Over the last few years, your friends and especially family have watched you work the necessary long hours, including nights, weekends, and even holidays to ensure the business you started continues in its success. As they see your business grow, some of those same friends and relatives will begin to offer their assistance as an employee, contractor or even partner. Likewise, you may start to look at those close to you as possible assets and even heirs to your company. The classic proverb states, “Blood is thicker than water,” and sometimes it is also a smarter job hire. Unfortunately, sometimes it is not.
When to Hire Family Members – While strongly urging small business owners to exercise caution when hiring siblings and children in his article written for Business News Daily, real estate entrepreneur and business advisor Chris Prickett shares some of the benefits family members can offer to small companies. These include:
- Willingness to work long hours for low pay in exchange for job security and high financial returns in the long run.
- Due to the open communication which family members enjoy, a degree of nepotism allows for fewer policies regarding childcare, vacations and health insurance.
Hiring family members offers stable, established firms such as yours a method of steady, cautious growth and helps to avoid over-extension.
The Procedure for Hiring Family Members – In an article written for Inc. Magazine, business writer Carolyn M. Brown shares some valuable insight, especially for smaller businesses. Rather than relying upon fancy, expensive MBA programs to prepare your next of kin, allow him or her to work at a similar business; this instills confidence in your son or daughter while allowing him or her to make learning mistakes at a competitor’s expense.
Another important aspect of successfully hiring relatives is to be as tough and meticulous with them as you are with any other new hire. In his article discussing the benefits and drawbacks of nepotism, Prickett insists that business founders implement written employee policies and that relatives be held to the same standards as non-family members. In fact, hold family members accountable even more stringently than average employees in order to communicate fairness to the staff at large and to let your son or daughter know there will be no “easy rides.”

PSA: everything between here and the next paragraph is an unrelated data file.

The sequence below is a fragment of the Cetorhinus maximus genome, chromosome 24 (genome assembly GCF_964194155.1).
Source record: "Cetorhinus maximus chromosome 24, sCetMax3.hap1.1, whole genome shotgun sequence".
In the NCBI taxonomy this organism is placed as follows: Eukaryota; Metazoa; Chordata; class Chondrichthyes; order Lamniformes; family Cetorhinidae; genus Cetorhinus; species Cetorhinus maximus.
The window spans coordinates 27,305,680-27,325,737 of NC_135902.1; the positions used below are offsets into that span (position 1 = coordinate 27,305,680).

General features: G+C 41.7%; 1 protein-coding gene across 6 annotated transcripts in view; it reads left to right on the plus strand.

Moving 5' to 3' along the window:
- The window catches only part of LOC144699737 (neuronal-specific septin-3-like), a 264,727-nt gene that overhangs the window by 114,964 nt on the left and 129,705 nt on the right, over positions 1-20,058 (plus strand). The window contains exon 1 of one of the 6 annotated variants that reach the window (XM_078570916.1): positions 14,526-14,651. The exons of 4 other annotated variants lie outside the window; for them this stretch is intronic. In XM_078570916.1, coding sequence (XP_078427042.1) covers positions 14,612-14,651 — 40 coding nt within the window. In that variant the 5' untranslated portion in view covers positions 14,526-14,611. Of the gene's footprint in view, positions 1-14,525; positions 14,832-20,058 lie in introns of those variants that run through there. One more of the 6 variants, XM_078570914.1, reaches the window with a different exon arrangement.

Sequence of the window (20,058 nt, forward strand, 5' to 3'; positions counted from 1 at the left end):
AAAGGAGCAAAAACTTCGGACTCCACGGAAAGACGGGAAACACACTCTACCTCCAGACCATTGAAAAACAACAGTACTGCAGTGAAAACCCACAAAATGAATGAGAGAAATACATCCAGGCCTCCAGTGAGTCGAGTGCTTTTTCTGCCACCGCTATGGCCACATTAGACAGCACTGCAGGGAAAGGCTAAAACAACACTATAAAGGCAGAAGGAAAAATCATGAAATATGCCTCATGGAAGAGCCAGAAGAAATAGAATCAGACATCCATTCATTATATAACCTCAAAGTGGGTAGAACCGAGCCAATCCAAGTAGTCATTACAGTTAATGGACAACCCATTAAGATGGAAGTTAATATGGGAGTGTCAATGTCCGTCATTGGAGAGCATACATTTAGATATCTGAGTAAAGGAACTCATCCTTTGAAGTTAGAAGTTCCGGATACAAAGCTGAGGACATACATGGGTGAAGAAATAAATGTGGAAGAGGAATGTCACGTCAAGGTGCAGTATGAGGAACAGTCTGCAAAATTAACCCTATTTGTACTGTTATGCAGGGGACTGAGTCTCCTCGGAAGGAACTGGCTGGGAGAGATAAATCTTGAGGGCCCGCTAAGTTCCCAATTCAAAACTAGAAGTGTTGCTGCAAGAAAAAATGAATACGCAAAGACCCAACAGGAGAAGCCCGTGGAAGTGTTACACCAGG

When to Avoid Hiring Family Members – Family businesses are notorious for falling apart when the founder passes on ownership to heirs. Demanding that an individual join your team simply because of who he or she is, regardless of ability and ambition, is a recipe for disaster. Brown states correctly that “The head of the [company]—has to [avoid] total thoughtless placement of family members within the company.” She also reminds founders not to ‘invent’ positions for relatives just so they can have a job. If your daughter or nephew is simply not a good choice for any position within your business, do not hire him or her. You can still assist your family financially by offering him or her equity in the business while avoiding introducing a poor match to the team.
Ultimately, Blood is Thicker than Water, but…it cannot be thicker than your company’s livelihood, and only you can determine whether your niece, who has an accounting degree from State University, will really be the right person to manage your income statements. In an article for IndustryWeek, Cary Smith, Founder and CEO of Big Ass Solutions (yes, that really IS the company’s name), shares this simple strategy: look for someone who has identifiable strong work ethic and drive, and you will be fine.
Ian Erickson is the writer for Aepiphanni, a Business Consultancy that provides Management Consulting, Managed, and Implementation Services to business leaders and entrepreneurs seeking to improve or expand operations. Ian Erickson has been advising managers and clients in a wide spectrum of industries on the most effective strategy for years. Ian discusses situations facing small businesses and how to turn challenges into opportunities.
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